Ridiculous? Well, hey pardner, everything's bigger in Texas.

Tuesday, November 24, 2015

Tyler Durden

I was listening to Alice Cooper's "Under My Wheels" the other day, and it got me thinking "What kind of guy is this?" At the very least, the song is alluding to a hookup somewhere just outside the bounds of monogamy. The narrator is trying to get away from his old lady to take this new paramour to "the show." Nothing truly awful there. It's the kind of thing that rock and roll, and its cousin country, has been about forever, but it's the positioning of the characters that makes it a little strange. Under my wheels? Is this suggesting that the solution to the dating dilemma proposed by Alice is that one or both of the women in his life be run over with the car that he is driving? Oh that Alice.
But those of us in the know understand that there really isn't an Alice at all. There was this guy, Vincent Furnier, who fronted one of the first shock-rock band. The name of the band was Alice Cooper. As the group gained in popularity, the focus fell, as it often does, on the lead singer. Months on the road and attempts to establish their brand with a frightened public eventually led to Vincent adopting the name of the band to avoid confusion. Or creating even more.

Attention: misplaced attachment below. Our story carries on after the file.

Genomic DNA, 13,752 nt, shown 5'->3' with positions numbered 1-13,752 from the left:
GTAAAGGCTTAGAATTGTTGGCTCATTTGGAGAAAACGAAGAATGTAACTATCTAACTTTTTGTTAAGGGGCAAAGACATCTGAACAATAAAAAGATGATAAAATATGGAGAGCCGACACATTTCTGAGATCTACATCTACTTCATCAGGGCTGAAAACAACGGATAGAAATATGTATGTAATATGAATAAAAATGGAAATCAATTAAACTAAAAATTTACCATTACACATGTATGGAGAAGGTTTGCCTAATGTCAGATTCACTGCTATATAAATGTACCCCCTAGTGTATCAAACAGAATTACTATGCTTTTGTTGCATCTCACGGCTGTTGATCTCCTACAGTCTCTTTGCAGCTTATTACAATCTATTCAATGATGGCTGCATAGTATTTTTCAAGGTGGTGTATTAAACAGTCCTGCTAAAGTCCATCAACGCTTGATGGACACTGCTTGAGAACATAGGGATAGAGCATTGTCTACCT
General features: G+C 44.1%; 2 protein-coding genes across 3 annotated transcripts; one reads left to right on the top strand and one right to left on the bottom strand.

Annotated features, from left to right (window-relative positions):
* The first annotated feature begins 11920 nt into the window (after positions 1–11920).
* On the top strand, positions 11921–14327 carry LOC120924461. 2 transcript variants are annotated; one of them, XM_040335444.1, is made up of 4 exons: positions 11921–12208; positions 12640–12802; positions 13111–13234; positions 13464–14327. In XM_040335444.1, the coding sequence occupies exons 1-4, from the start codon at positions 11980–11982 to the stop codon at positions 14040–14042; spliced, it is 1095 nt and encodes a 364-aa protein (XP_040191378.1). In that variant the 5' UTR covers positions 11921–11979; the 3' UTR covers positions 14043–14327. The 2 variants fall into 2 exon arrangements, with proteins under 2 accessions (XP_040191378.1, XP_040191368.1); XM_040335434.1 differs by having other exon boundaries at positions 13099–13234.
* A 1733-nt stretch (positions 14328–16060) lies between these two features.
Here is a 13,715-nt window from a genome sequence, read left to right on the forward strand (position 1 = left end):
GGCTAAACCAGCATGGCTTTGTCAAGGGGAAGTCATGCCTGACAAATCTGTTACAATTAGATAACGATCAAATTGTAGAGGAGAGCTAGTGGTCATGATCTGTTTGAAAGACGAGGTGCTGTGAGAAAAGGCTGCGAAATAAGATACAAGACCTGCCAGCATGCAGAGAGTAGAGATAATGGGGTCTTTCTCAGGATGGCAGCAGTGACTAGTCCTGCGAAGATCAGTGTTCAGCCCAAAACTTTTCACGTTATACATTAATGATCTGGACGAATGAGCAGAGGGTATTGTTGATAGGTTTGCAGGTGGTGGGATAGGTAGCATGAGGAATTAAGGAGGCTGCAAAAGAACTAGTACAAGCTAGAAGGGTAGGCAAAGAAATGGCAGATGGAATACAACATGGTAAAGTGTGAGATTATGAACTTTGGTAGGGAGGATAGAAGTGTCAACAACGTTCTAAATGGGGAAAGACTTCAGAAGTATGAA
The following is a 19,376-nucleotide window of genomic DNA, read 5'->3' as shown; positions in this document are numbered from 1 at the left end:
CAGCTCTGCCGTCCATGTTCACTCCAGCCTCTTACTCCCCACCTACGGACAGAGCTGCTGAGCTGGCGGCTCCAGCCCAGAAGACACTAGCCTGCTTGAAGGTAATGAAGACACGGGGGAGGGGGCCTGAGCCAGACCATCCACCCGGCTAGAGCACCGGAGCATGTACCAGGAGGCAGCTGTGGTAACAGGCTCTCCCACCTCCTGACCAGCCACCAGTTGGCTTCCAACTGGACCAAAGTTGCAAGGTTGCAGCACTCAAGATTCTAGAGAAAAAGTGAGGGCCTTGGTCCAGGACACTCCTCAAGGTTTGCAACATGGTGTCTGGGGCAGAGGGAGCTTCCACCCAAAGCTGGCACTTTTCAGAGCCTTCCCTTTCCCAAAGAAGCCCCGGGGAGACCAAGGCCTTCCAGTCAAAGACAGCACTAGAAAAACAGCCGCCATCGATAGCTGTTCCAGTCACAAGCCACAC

Vincent wasn't necessarily the kind of guy who would run down his nagging girlfriend. But Alice was. So much so that Vincent eventually disappeared, and Alice Cooper stopped being a band and became this scary persona haunting our nightmares and his own. Art and artifice became inexorably intertwined. Vincent Furnier didn't go to rehab. Alice did.
Many years later, comedian Stephen Colbert experienced a similar disjoint as the character he was portraying on his nightly report became confused with the guy doing the bit. So much so that the neo-con character got invited to speak at the annual Correspondent's Dinner during the second Bush regime. The shock and awe on the dais was palpable. Apparently, they thought they had one of their own up there, sharing the warmth. It was cold. Very cold.
Which left me thinking about myself. When I first started teaching, I thought of "Mister Caven" as a character I was playing. I wasn't the kind of guy who would take away a kid's Legos. But Mister Caven would. I couldn't imagine speaking harshly to a child. But Mister Caven does. There are plenty of things that I would never do that Mister Caven does all the time. The other day when I came home, I noticed I had Legos in my pocket. When did that happen?